(CN) - All it took was a phone call for a Xerox employee to change the beneficiary of his retirement plan from his ex-wife to his son, the 9th Circuit ruled Wednesday, reversing an award to the ex-wife.
Asa Williams Sr. retired in 2004 after more than 30 years of working for Xerox and saving money through its various retirement plans.
Two years earlier, Williams had named his then wife, Carmen Mays-Williams, beneficiary of his retirement accounts. By 2007, however, he had "telephonically undesignated" his now-ex-wife, in favor of his son from a previous marriage, Asa Williams Jr.
Williams Sr. called Xerox two more times, once in 2008, and again a few months before his death in May 2011, to make sure that his son and not his ex-wife would receive his benefits, but he never followed up by signing and returning beneficiary designation forms sent to him by the company.
Soon after Williams Sr.'s death, both Mays-Williams and Williams Jr. moved to claim the proceeds. Unsure of how to distribute the benefits, Xerox punted the issue to U.S. District Judge Benjamin Settle in Tacoma, Wash.
In granting the ex-wife summary judgment, Settle found that Williams Sr.'s failure to fill out and return the designation forms undermined his attempts to legally change his beneficiary.
A three-judge panel of the 9th Circuit reversed on Wednesday, noting that Xerox's "governing plan documents permit unmarried participants to change their beneficiary designations by telephone."
"In light of the evidence before us, including Xerox's call log from January 10, 2011, reflecting that Asa, Senior, called Xerox to change his beneficiary designation from Carmen to Asa, Junior, a reasonable trier of fact could determine that Asa, Senior, intended to change his beneficiary to Asa, Junior, and that his phone calls to Xerox constituted substantial compliance with the governing plan documents' requirements for changing his beneficiary designation," Judge Diarmuid O'Scannlain wrote for the appeals panel.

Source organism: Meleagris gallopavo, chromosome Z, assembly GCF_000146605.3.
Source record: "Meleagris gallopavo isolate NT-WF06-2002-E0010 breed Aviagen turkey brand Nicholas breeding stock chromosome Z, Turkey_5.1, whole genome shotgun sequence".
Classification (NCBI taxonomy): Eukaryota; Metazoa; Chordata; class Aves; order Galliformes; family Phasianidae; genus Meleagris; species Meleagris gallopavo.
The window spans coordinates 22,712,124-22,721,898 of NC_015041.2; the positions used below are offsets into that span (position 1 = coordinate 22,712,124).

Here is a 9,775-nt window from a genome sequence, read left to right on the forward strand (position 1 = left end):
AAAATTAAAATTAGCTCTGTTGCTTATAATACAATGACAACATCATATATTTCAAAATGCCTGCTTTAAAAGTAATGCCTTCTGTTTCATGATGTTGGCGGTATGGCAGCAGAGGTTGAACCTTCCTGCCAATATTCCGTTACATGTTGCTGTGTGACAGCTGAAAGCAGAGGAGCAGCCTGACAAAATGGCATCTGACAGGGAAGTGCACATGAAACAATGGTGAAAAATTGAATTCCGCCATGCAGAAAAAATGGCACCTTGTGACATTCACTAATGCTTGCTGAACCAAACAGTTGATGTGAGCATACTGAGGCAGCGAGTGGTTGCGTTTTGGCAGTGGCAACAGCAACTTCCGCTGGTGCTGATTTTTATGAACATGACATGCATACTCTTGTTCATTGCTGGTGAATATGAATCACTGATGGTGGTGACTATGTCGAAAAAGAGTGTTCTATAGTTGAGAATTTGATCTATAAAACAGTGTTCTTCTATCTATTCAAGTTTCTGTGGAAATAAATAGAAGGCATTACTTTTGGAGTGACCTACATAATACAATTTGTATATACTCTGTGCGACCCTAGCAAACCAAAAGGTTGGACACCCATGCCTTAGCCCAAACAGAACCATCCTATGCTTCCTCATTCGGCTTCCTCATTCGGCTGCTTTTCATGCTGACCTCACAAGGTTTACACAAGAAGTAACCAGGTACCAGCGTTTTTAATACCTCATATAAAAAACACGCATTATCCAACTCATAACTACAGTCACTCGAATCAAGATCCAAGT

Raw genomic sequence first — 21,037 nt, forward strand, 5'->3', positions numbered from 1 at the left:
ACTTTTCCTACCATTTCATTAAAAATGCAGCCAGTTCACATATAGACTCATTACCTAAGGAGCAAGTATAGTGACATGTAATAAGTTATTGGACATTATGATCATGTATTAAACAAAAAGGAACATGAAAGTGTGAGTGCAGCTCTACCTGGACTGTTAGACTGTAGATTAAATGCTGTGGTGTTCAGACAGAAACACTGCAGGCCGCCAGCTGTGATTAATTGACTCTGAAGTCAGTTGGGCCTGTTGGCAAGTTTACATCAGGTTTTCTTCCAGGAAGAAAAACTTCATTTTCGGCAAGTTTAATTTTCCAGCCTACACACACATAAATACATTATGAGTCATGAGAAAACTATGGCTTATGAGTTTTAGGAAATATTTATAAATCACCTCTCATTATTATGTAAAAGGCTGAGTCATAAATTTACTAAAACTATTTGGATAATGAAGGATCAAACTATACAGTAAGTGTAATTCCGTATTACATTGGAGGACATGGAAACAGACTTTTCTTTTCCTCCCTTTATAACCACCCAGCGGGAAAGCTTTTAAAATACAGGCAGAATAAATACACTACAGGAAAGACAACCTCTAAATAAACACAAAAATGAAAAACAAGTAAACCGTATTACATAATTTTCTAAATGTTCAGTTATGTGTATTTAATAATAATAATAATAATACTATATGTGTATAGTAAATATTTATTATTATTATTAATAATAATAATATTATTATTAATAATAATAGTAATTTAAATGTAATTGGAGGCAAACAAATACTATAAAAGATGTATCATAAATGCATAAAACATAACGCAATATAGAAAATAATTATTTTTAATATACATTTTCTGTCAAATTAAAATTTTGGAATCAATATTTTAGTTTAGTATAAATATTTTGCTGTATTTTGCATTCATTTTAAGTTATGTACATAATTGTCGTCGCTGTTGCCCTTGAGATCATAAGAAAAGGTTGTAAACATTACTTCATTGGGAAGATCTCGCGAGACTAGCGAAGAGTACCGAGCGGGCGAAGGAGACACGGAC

Answering a question of first impression for the 9th Circuit, the panel also found that such beneficiary forms are not part of the "plan documents" that govern awards of benefits.
"Nothing in the record indicates that the beneficiary designation forms themselves constituted, or were in any way incorporated into, governing plan documents," O'Scannlain wrote. "Therefore, the district court erred in determining that Asa, Senior, was required to abide by the language contained in the forms - but not in the governing plan documents - to change his beneficiary designation from Carmen to Asa, Junior."
The panel sent the case back to Tacoma for further proceedings.
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